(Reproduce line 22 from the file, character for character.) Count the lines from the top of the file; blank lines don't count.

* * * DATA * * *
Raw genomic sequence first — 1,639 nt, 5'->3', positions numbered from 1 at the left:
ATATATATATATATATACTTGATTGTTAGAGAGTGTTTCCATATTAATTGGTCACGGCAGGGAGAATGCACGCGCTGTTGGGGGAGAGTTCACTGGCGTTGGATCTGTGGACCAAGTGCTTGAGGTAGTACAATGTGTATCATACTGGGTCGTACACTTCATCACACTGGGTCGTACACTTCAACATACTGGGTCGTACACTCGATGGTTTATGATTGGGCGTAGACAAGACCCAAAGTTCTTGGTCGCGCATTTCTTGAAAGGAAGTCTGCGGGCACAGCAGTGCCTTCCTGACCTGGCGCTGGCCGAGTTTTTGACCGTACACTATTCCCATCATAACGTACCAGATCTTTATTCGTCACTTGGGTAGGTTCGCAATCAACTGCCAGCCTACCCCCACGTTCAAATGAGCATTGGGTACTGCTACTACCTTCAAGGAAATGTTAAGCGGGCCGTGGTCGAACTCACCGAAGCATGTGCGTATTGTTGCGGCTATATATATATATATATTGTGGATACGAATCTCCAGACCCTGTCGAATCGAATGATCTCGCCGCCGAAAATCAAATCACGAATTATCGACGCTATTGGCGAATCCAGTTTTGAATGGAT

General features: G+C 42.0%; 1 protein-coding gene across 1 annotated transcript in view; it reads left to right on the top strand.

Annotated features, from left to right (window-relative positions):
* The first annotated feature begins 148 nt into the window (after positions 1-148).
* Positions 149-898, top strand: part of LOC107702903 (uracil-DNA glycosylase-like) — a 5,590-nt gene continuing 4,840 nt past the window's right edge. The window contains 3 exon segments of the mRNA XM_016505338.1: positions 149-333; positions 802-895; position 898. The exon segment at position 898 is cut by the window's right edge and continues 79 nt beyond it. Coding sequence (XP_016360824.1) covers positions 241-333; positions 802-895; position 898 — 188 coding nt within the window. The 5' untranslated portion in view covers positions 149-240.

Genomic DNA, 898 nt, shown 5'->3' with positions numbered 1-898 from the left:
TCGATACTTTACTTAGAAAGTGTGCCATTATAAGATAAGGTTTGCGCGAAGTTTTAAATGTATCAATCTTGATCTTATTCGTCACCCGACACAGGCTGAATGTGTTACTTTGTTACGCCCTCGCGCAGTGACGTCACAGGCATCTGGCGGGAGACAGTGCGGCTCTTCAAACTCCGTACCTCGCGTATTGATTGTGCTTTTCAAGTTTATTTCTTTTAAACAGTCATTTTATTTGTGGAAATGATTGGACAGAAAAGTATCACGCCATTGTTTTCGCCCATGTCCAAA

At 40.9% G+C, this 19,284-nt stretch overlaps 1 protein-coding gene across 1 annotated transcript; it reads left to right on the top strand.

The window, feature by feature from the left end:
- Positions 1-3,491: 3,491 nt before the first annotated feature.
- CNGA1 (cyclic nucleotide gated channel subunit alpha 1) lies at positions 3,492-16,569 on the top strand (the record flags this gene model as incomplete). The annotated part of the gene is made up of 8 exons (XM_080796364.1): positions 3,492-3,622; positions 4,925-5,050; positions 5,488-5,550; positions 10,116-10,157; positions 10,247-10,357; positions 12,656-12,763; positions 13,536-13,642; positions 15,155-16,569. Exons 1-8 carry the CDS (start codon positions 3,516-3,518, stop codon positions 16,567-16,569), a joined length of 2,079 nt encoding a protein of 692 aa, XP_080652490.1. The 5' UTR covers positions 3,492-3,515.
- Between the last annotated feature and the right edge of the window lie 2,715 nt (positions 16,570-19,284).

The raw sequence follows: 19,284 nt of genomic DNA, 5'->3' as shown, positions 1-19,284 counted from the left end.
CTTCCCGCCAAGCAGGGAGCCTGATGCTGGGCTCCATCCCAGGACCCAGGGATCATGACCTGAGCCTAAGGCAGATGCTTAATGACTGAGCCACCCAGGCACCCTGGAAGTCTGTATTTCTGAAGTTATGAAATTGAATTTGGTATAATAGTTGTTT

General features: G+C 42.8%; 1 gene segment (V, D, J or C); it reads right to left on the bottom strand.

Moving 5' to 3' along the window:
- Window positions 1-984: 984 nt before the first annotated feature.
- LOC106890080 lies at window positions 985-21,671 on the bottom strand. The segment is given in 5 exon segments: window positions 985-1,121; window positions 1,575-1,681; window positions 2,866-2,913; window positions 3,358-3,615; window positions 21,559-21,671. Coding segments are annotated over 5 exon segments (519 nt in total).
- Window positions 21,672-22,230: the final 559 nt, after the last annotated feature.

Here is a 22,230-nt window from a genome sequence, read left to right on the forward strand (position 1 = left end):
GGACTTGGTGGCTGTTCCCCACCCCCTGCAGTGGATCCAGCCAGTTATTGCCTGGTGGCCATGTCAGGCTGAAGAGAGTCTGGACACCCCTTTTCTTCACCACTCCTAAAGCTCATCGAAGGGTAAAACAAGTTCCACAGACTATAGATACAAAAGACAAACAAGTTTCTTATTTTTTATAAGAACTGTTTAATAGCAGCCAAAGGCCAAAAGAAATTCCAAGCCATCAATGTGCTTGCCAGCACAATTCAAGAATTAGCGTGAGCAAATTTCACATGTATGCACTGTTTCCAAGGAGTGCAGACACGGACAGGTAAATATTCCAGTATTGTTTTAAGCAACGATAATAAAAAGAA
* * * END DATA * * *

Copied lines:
GGACTTGGTGGCTGTTCCCCACCCCCTGCAGTGGATCCAGCCAGTTATTGCCTGGTGGCCATGTCAGGCTGAAGAGAGTCTGGACACCCCTTTTCTTCACCACTCCTAAAGCTCATCGAAGGGTAAAACAAGTTCCACAGACTATAGATACAAAAGACAAACAAGTTTCTTATTTTTTATAAGAACTGTTTAATAGCAGCCAAAGGCCAAAAGAAATTCCAAGCCATCAATGTGCTTGCCAGCACAATTCAAGAATTAGCGTGAGCAAATTTCACATGTATGCACTGTTTCCAAGGAGTGCAGACACGGACAGGTAAATATTCCAGTATTGTTTTAAGCAACGATAATAAAAAGAA